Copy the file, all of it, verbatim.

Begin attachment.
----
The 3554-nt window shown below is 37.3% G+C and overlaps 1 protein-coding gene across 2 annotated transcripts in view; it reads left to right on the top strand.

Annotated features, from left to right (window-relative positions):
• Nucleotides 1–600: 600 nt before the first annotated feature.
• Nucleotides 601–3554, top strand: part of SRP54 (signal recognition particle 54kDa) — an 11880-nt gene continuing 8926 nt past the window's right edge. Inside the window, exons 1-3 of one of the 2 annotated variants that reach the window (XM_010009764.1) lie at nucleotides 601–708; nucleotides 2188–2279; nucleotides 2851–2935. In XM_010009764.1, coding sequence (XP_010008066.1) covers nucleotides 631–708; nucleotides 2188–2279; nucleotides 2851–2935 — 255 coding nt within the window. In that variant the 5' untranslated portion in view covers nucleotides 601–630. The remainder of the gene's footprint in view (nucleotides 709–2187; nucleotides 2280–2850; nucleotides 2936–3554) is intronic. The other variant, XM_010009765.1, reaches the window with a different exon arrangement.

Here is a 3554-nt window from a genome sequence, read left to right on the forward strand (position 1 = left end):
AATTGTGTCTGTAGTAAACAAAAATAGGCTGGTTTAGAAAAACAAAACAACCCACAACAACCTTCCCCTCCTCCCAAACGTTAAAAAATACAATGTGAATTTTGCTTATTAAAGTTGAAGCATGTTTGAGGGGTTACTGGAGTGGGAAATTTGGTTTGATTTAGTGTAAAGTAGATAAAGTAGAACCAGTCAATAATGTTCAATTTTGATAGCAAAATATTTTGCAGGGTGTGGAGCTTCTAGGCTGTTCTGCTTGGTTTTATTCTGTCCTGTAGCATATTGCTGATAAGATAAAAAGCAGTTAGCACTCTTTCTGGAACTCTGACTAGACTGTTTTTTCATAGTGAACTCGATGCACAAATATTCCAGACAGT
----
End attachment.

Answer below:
The 3554-nt window shown below is 37.3% G+C and overlaps 1 protein-coding gene across 2 annotated transcripts in view; it reads left to right on the top strand.

Annotated features, from left to right (window-relative positions):
• Nucleotides 1–600: 600 nt before the first annotated feature.
• Nucleotides 601–3554, top strand: part of SRP54 (signal recognition particle 54kDa) — an 11880-nt gene continuing 8926 nt past the window's right edge. Inside the window, exons 1-3 of one of the 2 annotated variants that reach the window (XM_010009764.1) lie at nucleotides 601–708; nucleotides 2188–2279; nucleotides 2851–2935. In XM_010009764.1, coding sequence (XP_010008066.1) covers nucleotides 631–708; nucleotides 2188–2279; nucleotides 2851–2935 — 255 coding nt within the window. In that variant the 5' untranslated portion in view covers nucleotides 601–630. The remainder of the gene's footprint in view (nucleotides 709–2187; nucleotides 2280–2850; nucleotides 2936–3554) is intronic. The other variant, XM_010009765.1, reaches the window with a different exon arrangement.

Here is a 3554-nt window from a genome sequence, read left to right on the forward strand (position 1 = left end):
AATTGTGTCTGTAGTAAACAAAAATAGGCTGGTTTAGAAAAACAAAACAACCCACAACAACCTTCCCCTCCTCCCAAACGTTAAAAAATACAATGTGAATTTTGCTTATTAAAGTTGAAGCATGTTTGAGGGGTTACTGGAGTGGGAAATTTGGTTTGATTTAGTGTAAAGTAGATAAAGTAGAACCAGTCAATAATGTTCAATTTTGATAGCAAAATATTTTGCAGGGTGTGGAGCTTCTAGGCTGTTCTGCTTGGTTTTATTCTGTCCTGTAGCATATTGCTGATAAGATAAAAAGCAGTTAGCACTCTTTCTGGAACTCTGACTAGACTGTTTTTTCATAGTGAACTCGATGCACAAATATTCCAGACAGT